Although an increasing number of British Columbians are learning about the provincial government's unscientific and unethical wolf cull, most are likely unaware their tax dollars are supporting not only the killing but also the sanctioned torturing of these animals. To compound matters, the government's persecution and inhumane treatment of wolves is ostensibly being carried out to "protect" privately owned cattle grazing on provincial Crown land.
Brad Hill, a wildlife photographer and biologist from the Columbia Valley, discovered that the province has been placing wolf neck snares on Crown land near his home. Hill located 18 snares near a bait pile of road-killed elk and mule deer, designed to draw wolves into the area.
Snares are the most inhumane, legally allowed traps in use. The U.S. National Humane Education Society describes snares as primitive and brutal. Snares can catch animals by the neck, midsection, or a limb. As the animal struggles to become free, the wire grows tighter around the animal's body. This can result in broken legs, crushed organs, and suffocation. Animals caught in these traps die slow, painful deaths.
Moreover, the use of neck snares to kill wolves is another violation by Canada of an international treaty -- in this case "The Agreement of International Humane Trapping Standards," which came into force on June 1, 1999. Canada is a signatory to the agreement.
Wolf snare in the Columbia Valley (Photo by Brad Hill/Natural Art Images)
Hill has also learned that the neck snares targeting wolves were placed by provincial conservation officers at the behest of a privately held ranching operation that runs cattle on this particular Crown land. The justification for the snaring is highly dubious with evidence of wolf predation being highly questionable at best.
The threat of wolves to livestock is routinely exaggerated by ranching and trophy hunting interests, despite evidence to the contrary. To put it in perspective, approximately 200,000 head of cattle are run on Crown land in B.C.; government records confirm that over the last 12 months 162 depredations can be attributed to all predators, including but not limited to wolves.
"Even if these snares successfully targeted the suspected wolves, the result is morally repugnant and ecologically illogical. But it could easily end up being much worse than that -- I've recently seen coyote and cougar tracks in the area, and the snares don't care what animal they strangle to death," says Hill, who is running an online anti-snaring petition which has garnered over 2,300 signatures.
There is no reliable way to ensure the targeted species is the only one trapped as neck snares and other lethal traps kill indiscriminately. A recent article in the Wildlife News revealed "for the last two years, since wolves in the Northern Rockies were delisted (in the U.S.), wolf trappers in Idaho have killed approximately 177 wolves (via snaring and other trapping methods). However, during just the 2011/2012 trapping season these trappers have captured approximately 246 non-target animals."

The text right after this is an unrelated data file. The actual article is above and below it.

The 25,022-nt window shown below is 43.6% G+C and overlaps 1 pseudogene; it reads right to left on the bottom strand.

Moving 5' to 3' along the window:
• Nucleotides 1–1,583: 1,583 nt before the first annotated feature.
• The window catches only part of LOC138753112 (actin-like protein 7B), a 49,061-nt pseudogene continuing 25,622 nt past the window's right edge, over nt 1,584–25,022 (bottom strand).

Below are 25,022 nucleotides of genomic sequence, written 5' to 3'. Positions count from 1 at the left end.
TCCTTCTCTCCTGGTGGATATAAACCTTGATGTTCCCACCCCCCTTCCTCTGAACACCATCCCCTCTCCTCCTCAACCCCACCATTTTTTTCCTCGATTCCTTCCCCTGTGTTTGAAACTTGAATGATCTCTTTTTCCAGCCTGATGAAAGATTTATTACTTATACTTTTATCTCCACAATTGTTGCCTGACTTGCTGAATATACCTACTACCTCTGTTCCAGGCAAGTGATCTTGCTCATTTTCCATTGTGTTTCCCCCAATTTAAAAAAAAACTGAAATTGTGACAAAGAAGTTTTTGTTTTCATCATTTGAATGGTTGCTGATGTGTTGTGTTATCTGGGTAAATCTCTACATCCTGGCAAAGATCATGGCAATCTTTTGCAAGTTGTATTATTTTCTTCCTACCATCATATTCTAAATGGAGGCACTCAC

In a seminal paper published in the journal Animal Welfare, Raincoast Conservation Foundation large carnivore scientists Drs. Paul Paquet and Chris Darimont wrote that "In most parts of North America where wolves persist, human disturbance has already, or is now, displacing wolves from favourable habitat. Additional disturbances, additive to current background disruption, may surpass the level of habituation or innate behavioural plasticity that allows wolves to cope with human encroachment."
The direct killing of wolves, whether by snaring, trapping or trophy hunting is a harsh addition to the numerous and significant challenges Canis lupus already faces in a human-dominated landscape.
"The province's primary conservation philosophy regards wolves as a dispensable 'resource' or as 'problem animals', which should be exploited and killed with little regard for the pain and suffering they might endure. Rather than being dedicated to the promotion of a responsible wildlife ethic and contemporary principles of wildlife conservation, government agencies are the primary enablers in the legalized destruction of wolves," states Paquet, in response to the latest wolf snare revelations.
Wolves are clearly under siege in B.C., largely because of a seat-of-the-pants management approach in which political science trumps biological science. According to the B.C. government, approximately 1,200 wolves were killed deliberately in 2010 by hunters and trappers for sport, trophy or profit. This staggering death toll is recklessly taken from an unknown population of wolves, but is allowed to occur in order to mollify special interests, including ranchers and trophy hunters. The emerging snare controversy in the Columbia Valley is a preview of things to come if the Ministry of Forests, Lands and Natural Resources' "Draft Management Plan For The Grey Wolf In British Columbia" is actually put into practice.